Happy Lunar New Year 2012

Asia World Media would like to wish everyone a Healthy, Prosperous and Happy 2012 Lunar New Year, “Year of the Dragon”!

Gung Hay Fat Choy (in Chinese), Chuc Mung Nam Moi (in Vietnamese), traditional Happy Lunar New Year Greeting!

It means “Best wishes and Congratulations. Have a prosperous and good year.”

Lunar New Year (Chinese New Year, Spring Festival) marks the end of winter and the beginning of spring.  It is a time for family reunions, for honoring ancestors and for thanking the gods for their blessings. It falls on a different date every year, toward the end of January and beginning of February.

The Lunar New Year is commonly known as Chinese New Year, Lunar New Year or Spring Festival. This is an important annual festival celebrated by Chinese and different ethnic Asians around the globe. The festival is based on the Lunar calendar and starts on the first day and ends on the fifteenth day of the first month of the calendar. 2012 Lunar New Year will be celebrated on January 23rd and is the year of Dragon, the most auspicious animal as per the Lunar zodiac. This new year features contemporary and traditional Asian cultural activities, dances, festivities, singing, Asian opera, arts and crafts, karaoke competition, innumerable stalls of culinary delights, lion dances, chess competitions, playing cards, varies board games, children’s events, calligraphy, dragon parades to name a few.

2012 Year of the Dragon.  Source: Youtube Channel ImpressionofChina

Families make great preparations for this special celebration.  Before the new year, families settle debts and buy new clothes. The house is cleaned and food is prepared.  Homes are filled with flowers and fruit. Oranges, tangerines, and pomelo fruits are picked and displayed . The colors symbolize good luck and joy.

Blossoms symbolize longevity and courage.  Some Asian believe that if flowers blossom on New Year Day, good fortune will be theirs for the next year. Candy trays of candied melon, coconut, lotus seed  and watermelon seed are offered. They signify growth, good health, abundance and togetherness.

Red paper envelopes, containing money, are given out, usually from adults to children, to symbolized “Good Luck and Bring Good Fortune.”  Per custom, the amount of money in the red packets should be of even numbers, as odd numbers are associated with cash given during funerals.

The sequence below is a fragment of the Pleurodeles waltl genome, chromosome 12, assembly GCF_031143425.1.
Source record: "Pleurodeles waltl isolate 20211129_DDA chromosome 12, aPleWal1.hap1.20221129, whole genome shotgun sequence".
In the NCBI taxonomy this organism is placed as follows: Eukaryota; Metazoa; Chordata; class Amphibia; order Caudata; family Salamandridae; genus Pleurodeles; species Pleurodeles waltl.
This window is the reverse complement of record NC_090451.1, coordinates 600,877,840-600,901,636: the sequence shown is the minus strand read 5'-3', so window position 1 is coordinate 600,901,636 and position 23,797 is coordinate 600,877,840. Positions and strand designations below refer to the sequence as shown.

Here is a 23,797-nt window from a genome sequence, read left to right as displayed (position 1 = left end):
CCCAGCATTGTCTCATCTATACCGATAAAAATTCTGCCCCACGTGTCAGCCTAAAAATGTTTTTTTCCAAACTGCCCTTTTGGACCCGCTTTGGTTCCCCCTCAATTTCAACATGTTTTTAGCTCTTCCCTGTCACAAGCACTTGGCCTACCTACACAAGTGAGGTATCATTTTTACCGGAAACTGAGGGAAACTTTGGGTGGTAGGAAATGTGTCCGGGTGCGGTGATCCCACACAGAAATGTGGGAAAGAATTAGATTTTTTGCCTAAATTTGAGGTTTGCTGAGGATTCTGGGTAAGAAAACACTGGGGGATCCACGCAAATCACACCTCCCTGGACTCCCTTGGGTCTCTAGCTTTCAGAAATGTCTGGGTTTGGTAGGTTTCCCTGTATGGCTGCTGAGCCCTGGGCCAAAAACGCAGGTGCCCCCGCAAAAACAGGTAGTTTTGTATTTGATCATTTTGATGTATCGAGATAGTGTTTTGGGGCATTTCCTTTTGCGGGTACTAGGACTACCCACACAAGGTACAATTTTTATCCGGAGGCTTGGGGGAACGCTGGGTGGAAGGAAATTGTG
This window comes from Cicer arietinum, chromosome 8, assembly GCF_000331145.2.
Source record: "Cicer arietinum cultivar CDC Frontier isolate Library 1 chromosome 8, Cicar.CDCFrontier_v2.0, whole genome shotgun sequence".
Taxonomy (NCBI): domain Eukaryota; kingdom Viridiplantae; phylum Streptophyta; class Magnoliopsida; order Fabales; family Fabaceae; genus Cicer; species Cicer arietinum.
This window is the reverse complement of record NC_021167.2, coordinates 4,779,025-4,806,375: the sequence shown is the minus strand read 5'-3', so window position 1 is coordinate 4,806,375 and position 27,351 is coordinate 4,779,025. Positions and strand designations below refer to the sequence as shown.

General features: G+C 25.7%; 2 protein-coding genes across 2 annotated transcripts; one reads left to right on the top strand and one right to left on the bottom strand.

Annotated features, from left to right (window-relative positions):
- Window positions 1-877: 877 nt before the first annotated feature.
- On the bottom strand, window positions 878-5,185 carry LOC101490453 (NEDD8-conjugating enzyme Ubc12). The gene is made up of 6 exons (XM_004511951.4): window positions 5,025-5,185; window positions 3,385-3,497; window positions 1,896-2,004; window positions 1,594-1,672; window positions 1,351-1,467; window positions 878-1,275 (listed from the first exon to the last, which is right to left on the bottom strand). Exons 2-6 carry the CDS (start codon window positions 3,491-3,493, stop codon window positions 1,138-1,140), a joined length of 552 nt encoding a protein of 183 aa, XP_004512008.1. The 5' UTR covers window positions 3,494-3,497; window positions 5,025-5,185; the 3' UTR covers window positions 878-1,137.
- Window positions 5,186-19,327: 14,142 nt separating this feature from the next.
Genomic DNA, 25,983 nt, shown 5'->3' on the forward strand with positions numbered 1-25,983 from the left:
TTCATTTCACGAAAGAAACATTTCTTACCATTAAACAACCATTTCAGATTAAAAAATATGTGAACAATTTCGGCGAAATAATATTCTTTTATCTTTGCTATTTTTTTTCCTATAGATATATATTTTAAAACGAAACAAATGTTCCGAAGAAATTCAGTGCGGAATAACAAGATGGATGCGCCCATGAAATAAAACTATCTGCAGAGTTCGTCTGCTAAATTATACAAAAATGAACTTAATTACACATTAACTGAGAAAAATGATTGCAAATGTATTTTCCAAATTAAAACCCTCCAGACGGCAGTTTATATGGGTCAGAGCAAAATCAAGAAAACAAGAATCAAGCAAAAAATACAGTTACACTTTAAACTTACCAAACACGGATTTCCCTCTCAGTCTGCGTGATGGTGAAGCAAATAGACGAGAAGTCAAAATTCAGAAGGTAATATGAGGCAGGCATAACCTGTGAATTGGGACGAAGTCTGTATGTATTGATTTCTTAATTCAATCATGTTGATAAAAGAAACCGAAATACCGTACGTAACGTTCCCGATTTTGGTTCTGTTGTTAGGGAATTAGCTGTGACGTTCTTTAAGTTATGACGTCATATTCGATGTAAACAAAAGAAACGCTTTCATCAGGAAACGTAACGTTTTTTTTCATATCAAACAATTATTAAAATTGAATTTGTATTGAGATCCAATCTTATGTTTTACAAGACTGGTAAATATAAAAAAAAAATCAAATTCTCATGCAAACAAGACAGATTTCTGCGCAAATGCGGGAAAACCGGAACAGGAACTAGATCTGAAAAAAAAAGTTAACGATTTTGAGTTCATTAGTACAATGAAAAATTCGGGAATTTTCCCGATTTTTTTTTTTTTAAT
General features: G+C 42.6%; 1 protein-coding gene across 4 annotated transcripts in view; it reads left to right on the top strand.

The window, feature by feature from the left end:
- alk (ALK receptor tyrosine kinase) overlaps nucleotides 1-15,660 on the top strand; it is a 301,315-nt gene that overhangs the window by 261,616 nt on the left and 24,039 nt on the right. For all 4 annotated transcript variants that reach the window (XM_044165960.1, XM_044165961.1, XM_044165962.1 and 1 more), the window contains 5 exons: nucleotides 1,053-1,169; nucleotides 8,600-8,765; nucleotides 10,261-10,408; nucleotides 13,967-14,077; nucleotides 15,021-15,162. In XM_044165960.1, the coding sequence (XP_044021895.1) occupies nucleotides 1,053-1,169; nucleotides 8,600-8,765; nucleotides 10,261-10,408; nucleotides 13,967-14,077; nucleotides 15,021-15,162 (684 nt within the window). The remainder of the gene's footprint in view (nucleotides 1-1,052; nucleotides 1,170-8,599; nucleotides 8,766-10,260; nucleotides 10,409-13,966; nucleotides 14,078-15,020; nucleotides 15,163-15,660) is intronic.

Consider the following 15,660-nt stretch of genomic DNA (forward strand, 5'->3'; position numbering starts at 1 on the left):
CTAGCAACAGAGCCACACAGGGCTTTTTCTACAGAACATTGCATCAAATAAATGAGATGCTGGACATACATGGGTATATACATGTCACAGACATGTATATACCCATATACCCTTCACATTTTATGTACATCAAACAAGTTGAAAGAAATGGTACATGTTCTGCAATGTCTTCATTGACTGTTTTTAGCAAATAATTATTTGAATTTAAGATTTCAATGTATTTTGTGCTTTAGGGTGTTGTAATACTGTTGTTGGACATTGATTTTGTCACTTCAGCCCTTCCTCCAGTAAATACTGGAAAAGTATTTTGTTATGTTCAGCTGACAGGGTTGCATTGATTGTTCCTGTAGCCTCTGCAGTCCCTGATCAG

Scrolls or couplets are hung on walls or doorways to carry messages of good health, luck, long life, prosperity, and happiness.  A popular one reads, ” May everything be according to your wishes!”

Children behave impeccably because they are warned that what happens the first day of the year may decide events for the entire coming year.  Everyone takes care to say and do the right things and think good thoughts.

Lunar New Year is the longest and most important festivity in the Lunar Calendar. The origin of Lunar New Year is itself centuries old and gains significance because of several myths and traditions. Lunar New Year is celebrated in countries and territories with significant Asian populations, such as Mainland China, Hong Kong, Indonesia, Tibet, Macau, Malaysia, Philippines, Singapore, Taiwan, Thailand, and also in Chinatowns around the countries. Lunar New Year is considered a major holiday for the Chinese and has had influence on the new year celebrations of its geographic neighbors, as well as cultures with whom the Chinese have had extensive interaction. These include Koreans (Seollal), and Bhutanese (Losar), Mongols (Tsagaan Sar), Vietnamese (Tết), and the Japanese before 1873 (Oshogatsu).